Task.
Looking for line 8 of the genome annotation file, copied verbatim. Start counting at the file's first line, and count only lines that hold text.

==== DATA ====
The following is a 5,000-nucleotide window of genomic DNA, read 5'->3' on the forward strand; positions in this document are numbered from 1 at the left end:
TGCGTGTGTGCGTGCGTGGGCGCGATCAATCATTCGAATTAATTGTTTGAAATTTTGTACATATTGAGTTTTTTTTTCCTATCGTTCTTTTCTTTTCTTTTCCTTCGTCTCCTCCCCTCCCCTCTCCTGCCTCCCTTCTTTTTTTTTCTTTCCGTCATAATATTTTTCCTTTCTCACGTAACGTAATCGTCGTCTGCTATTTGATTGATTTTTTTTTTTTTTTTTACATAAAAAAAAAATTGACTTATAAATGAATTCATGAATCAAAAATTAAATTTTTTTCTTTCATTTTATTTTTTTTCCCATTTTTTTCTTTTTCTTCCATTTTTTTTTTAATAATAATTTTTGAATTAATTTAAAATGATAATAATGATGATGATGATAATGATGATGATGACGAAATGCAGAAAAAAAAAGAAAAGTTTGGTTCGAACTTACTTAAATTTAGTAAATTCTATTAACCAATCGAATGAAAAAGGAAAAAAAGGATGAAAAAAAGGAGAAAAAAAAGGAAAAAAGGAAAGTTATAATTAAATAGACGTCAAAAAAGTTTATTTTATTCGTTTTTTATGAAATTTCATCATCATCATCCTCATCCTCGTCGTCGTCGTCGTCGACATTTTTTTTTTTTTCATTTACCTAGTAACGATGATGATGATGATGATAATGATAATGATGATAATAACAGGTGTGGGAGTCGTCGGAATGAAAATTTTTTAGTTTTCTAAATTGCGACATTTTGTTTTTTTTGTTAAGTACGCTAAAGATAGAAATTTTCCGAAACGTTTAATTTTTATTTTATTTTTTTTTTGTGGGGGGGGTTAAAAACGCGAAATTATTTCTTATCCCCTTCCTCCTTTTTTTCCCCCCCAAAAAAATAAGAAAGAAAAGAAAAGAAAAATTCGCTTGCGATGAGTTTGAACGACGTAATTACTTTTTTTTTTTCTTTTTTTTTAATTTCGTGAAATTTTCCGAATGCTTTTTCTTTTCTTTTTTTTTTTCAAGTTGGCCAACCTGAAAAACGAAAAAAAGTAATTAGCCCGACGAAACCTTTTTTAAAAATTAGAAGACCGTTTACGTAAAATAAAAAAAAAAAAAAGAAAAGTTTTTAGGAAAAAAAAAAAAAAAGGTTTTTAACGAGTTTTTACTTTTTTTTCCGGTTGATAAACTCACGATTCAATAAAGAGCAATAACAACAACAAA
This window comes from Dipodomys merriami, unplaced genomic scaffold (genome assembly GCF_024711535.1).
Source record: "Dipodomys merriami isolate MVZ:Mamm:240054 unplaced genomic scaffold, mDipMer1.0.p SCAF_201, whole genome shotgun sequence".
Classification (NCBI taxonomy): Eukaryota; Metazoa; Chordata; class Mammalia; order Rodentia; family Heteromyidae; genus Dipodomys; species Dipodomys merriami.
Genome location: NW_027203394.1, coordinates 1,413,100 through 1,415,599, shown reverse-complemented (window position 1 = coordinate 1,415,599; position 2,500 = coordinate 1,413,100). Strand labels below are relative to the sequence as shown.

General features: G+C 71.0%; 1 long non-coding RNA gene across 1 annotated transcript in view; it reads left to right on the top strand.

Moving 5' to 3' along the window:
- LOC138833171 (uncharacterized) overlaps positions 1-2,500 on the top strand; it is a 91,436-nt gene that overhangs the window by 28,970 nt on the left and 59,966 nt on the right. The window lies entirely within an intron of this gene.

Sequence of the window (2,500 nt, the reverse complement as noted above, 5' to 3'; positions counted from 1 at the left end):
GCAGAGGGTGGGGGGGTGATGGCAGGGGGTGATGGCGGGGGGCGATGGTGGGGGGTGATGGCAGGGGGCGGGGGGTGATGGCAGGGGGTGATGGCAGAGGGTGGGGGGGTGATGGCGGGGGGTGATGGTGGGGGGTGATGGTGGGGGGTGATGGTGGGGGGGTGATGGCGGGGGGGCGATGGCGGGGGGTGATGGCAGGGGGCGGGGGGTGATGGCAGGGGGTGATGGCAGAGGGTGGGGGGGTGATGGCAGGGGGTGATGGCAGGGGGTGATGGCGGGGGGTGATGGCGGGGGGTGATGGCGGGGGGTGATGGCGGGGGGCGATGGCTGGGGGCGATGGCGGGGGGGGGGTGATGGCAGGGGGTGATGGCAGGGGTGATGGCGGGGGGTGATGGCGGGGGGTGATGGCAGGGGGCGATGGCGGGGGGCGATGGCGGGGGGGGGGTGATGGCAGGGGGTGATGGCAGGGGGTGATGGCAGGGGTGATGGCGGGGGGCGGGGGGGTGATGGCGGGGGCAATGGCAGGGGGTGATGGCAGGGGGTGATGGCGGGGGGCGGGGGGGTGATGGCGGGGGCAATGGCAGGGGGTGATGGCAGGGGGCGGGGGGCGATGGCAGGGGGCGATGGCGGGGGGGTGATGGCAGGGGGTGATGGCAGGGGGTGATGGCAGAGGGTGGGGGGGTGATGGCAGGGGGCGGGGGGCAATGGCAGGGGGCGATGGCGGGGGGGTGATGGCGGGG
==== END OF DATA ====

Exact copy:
Moving 5' to 3' along the window: